“A big part of vaccine hesitancy among Indigenous peoples is this history of racist treatment by medical institutions,” says Ian Mosby, a history professor at Ryerson University in Toronto, who recently wrote an article on the topic. “I work with communities where experiments have been done and people are traumatized. They have turned away from the health-care system entirely.”
Troubling incidents continue to this day.
In 2008, an Indigenous man named Brian Sinclair waited more than 30 hours to get medical attention at a Winnipeg hospital. The double amputee died in the waiting room and had developed rigor mortis by the time medical staff attended to him. An inquest later found medical staff had assumed he was intoxicated — he had a history of substance abuse — or had been discharged but had nowhere to go because he was homeless. An autopsy revealed that he had a treatable bladder infection. In 2017, a group of doctors claimed racism had been a factor in Sinclair’s death.
A mural of Brian Sinclair, created by artist Stephen Gladue, is seen at the southeast corner of William Avenue in Winnipeg, Canada. In 2008, Sinclair died in a Winnipeg hospital after waiting over 30 hours for medical treatment. (Bob Buchanan/Murals of Winnipeg)
Less than a year ago, an Indigenous woman suffered a similar fate in Joliette, Quebec. Joyce Echaquan checked herself into a hospital with stomach pain but never received the help she needed. Instead, nurses taunted her as she writhed in agony, calling her “stupid as hell” and telling her she was “good at having sex more than anything else.” Echaquan, a mother of seven, live-streamed her experience on Facebook. She died that day because she was allergic to morphine, which she had been given while restrained.
The gut-wrenching video sent shockwaves across the country. “Discrimination against First Nations people remains prevalent in the health-care system and this needs to stop,” Assembly of First Nations national chief Perry Bellegarde said at the time. Cabinet minister Miller also weighed in, describing the incident as “the worst face of racism.”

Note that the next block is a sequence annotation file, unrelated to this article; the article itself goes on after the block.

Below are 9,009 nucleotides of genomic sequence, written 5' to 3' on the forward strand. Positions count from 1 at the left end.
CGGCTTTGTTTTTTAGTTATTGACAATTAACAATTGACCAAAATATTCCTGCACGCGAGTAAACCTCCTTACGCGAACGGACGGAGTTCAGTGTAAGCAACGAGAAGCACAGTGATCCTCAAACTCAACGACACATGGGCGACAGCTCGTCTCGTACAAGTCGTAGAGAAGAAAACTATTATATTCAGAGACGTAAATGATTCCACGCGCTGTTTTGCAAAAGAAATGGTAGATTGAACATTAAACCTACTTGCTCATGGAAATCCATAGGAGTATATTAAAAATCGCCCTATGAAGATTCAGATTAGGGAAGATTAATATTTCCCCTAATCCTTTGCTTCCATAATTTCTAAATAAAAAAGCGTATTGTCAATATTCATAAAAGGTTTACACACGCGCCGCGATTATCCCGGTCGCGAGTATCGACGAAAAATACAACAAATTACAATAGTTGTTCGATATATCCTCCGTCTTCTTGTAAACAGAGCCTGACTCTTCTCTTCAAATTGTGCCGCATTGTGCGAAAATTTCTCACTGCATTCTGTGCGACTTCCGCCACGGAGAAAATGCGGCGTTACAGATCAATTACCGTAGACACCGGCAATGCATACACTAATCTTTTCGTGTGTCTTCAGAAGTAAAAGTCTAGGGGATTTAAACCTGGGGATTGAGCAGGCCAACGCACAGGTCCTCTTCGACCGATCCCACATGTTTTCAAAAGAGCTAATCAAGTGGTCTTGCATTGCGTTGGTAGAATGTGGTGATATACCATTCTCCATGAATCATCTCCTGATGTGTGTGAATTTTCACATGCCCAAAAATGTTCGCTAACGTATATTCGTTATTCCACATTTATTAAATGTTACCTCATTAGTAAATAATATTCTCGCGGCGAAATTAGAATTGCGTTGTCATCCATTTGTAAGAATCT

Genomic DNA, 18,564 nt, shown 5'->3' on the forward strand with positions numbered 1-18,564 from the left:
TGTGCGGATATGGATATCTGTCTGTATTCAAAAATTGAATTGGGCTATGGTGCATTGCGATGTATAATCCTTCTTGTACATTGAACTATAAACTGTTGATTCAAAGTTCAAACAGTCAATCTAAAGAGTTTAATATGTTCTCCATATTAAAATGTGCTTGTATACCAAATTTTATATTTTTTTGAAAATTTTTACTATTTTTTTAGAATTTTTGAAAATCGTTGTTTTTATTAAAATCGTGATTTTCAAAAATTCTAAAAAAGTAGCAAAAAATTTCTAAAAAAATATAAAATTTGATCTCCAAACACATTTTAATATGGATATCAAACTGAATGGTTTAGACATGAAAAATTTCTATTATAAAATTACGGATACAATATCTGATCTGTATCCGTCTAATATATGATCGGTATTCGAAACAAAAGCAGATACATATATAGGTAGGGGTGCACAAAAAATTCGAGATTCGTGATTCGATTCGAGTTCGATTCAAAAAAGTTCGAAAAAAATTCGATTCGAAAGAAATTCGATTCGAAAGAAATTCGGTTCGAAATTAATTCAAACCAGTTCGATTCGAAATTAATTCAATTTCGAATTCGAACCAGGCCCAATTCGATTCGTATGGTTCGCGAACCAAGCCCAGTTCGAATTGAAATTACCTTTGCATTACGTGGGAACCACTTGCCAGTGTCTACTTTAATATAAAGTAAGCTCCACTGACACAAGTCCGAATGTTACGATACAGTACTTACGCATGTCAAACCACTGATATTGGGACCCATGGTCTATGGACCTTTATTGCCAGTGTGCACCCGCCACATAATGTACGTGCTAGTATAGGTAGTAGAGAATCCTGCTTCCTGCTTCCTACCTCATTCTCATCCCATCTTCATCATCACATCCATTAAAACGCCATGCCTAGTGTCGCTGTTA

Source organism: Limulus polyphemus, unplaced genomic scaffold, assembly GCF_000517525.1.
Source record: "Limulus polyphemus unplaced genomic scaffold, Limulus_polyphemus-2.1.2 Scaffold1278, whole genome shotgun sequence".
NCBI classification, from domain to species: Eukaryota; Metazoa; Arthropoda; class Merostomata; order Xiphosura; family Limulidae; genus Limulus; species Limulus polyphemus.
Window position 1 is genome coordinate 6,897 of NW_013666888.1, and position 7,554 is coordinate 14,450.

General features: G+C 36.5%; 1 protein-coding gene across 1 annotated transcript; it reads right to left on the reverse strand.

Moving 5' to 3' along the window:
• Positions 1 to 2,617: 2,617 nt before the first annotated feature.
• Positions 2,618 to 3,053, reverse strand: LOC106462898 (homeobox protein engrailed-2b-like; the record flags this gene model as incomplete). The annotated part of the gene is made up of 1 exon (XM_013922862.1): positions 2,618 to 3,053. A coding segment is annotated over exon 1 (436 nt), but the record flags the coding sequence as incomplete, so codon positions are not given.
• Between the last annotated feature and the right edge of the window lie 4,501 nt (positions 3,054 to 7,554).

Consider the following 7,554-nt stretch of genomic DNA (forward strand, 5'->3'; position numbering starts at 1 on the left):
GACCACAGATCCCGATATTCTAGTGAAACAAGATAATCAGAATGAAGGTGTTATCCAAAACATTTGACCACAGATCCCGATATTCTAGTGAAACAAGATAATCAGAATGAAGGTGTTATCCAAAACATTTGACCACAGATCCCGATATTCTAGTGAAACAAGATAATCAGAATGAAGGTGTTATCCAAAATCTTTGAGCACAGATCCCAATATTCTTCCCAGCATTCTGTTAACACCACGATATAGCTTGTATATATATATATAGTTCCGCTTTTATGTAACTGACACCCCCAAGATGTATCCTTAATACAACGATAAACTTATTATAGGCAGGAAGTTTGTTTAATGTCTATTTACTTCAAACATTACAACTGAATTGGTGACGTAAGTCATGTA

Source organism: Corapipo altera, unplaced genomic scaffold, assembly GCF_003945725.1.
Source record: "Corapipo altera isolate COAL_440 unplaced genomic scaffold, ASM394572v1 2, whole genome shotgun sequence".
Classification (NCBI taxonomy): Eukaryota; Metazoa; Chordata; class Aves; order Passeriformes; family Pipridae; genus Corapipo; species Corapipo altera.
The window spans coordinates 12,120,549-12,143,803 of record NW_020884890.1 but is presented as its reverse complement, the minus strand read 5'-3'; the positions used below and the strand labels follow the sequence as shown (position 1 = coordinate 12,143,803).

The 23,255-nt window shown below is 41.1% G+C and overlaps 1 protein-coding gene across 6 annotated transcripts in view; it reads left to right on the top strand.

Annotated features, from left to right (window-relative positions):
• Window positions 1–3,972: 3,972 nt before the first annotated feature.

Also last year, British Columbia launched an investigation into allegations that health-care staff in emergency rooms were playing a game that involved guessing the blood-alcohol level of Indigenous patients. The province’s Hospital Employees’ Union issued a statement that said racism is deeply ingrained in the health-care system.
“Health care facilities are not viewed as places of sanctuary by Indigenous people,” says Joe Hester, executive director of Anishnawbe Health Toronto, an Indigenous health-care group that is now holding vaccination clinics. “Our experience in them has too often been of a negative nature. Our people carry that with them.”
“There is definitely some hesitancy, but members of Indigenous communities are more receptive when their leaders encourage them to get the vaccine,” says Hester. “At our clinics, we have our own music and smudging ceremonies. It is a positive experience and that goes a long way toward building trust. Inroads are being made.”
Indigenous community members smudge as they stand in line at the Anishnawbe Health Toronto pop-up vaccination clinic in Scarborough, Ontario.(Annie Sakkab for USN&WR)
Adds Dr. Lisa Richardson, strategic adviser of Indigenous health at the University of Toronto: “The idea of actually being able to receive a vaccine from a trusted, known Indigenous health-care provider in a safe place … is a way to facilitate uptake in this vaccination strategy.”
Looking to the future, professor Mosby says “Canada needs to answer for systemic racism at the heart of the health-care system. This country needs to put real resources into that.”